WASHINGTON -- The House of Representatives easily approved a new five-year farm bill Wednesday, ending nearly two years of contentious debate over how to cut agriculture subsidies and nutrition programs.
The final vote was 251-166. The
The final product averts deep cuts sought by Republicans in the federal food stamp program and ends direct payments to farmers — a controversial provision under the previous farm bill in which farmers received federal subsidies regardless of their output.
Conservatives had stymied efforts to pass a farm bill in the House last year, arguing in part that agriculture subsidy programs should be considered separately from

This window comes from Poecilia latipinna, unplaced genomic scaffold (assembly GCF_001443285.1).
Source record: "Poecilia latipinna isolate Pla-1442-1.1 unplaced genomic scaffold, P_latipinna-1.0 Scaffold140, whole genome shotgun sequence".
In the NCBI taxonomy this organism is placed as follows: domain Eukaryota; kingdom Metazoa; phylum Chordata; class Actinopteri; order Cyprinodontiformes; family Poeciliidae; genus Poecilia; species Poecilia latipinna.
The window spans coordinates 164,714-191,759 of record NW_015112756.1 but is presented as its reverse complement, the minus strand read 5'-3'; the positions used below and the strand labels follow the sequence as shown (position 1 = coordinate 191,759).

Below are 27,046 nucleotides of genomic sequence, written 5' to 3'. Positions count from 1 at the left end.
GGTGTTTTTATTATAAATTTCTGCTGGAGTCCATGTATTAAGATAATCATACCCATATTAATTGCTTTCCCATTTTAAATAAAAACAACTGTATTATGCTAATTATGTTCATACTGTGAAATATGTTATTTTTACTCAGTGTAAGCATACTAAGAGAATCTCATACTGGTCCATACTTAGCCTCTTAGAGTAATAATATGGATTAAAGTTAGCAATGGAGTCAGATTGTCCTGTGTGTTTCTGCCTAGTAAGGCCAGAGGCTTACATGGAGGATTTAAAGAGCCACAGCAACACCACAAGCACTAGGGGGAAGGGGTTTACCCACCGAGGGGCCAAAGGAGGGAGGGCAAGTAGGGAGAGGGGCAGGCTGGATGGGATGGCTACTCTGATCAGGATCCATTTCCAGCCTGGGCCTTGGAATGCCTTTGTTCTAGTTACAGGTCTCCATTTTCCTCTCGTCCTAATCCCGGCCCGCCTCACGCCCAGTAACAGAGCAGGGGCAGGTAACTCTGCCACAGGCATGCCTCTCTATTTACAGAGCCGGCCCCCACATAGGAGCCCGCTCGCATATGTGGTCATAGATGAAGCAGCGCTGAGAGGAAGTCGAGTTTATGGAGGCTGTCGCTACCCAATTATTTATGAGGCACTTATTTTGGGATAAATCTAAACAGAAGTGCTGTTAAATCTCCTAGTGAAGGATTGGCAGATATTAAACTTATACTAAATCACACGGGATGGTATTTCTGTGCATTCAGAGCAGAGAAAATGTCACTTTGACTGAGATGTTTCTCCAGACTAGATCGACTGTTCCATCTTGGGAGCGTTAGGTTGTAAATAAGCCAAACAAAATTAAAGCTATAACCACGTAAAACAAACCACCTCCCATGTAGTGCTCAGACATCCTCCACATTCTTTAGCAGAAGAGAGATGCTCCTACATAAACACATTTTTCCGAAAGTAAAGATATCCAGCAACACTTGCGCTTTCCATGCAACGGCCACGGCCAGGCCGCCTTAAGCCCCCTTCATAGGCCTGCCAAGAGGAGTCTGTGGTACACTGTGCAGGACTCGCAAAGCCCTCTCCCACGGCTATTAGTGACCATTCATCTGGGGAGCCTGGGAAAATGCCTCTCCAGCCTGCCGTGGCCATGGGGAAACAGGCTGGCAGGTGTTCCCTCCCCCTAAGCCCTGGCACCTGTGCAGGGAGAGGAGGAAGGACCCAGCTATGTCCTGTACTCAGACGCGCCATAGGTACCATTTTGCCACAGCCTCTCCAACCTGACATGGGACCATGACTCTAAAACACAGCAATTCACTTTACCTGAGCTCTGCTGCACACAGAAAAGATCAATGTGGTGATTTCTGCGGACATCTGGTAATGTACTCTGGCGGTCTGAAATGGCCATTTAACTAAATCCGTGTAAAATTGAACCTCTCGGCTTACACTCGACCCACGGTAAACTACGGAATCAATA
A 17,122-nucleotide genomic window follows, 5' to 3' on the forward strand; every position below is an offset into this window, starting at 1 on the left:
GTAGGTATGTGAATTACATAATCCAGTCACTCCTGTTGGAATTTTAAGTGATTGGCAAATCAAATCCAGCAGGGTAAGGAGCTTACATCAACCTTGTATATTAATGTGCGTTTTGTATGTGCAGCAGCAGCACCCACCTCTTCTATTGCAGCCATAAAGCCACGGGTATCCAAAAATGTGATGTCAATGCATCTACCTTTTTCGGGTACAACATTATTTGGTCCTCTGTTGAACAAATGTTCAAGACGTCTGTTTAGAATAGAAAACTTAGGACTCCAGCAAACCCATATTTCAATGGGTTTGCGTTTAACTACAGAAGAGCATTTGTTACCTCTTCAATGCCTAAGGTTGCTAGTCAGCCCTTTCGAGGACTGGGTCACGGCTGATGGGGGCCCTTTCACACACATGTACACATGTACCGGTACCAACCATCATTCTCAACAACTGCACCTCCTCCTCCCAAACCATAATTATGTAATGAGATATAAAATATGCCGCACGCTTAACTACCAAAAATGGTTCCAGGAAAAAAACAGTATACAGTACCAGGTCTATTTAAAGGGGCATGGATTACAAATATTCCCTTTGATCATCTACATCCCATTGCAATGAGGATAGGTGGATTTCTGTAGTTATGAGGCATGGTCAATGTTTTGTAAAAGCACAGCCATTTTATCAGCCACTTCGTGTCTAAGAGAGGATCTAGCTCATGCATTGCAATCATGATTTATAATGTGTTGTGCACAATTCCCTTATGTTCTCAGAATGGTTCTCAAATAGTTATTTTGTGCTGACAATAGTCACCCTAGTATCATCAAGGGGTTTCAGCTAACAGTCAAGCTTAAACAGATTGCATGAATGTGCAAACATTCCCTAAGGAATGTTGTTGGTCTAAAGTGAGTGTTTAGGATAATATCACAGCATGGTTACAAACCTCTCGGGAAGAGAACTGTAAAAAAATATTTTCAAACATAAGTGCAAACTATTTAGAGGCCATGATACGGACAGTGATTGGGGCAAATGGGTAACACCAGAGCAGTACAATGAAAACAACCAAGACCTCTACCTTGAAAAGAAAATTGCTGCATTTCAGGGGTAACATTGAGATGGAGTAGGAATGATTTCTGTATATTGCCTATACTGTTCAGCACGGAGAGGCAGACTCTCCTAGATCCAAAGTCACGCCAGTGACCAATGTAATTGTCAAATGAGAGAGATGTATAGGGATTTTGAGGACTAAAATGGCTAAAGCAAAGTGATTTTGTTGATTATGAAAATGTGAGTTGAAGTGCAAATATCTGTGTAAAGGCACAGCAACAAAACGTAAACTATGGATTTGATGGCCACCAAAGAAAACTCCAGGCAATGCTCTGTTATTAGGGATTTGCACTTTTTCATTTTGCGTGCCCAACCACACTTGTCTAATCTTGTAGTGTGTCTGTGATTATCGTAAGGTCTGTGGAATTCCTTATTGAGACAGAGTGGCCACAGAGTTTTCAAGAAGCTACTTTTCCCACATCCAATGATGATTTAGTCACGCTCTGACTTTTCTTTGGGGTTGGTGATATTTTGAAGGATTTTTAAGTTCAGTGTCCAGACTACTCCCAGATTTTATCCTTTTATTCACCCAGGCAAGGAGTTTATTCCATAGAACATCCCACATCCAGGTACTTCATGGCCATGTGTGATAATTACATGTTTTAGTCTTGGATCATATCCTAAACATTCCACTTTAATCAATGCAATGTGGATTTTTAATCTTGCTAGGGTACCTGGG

In a final speech urging his colleagues to support the measure,
"This bill … may not have exactly everything my friends on the right would want, or my friends on the left would want," he said. "It represents making the process work. Achieving consensus. Putting into place policies that are better than what were there before."
He also acknowledged the difficult path it had taken to reauthorize the 2008 farm bill.
"This farm bill might not be quite defined by most people as a miracle,'' he said. "But it's amazingly close."
The $956-billion bill extends through 2018. Sponsors, citing a
More than $18 billion of the savings comes from farm programs, while $8 billion is provided by cuts to the food stamp program. Some Democrats still opposed the bill, calling the food stamp cuts too deep.
"Some have rationalized these cuts,” Rep.
Still, 89 Democrats supported the measure, joining 162 Republicans to help send the measure to the Senate. Of the 166 "no" votes, 103 were from Democrats and 63 from Republicans, largely reflecting the objections of each party's base.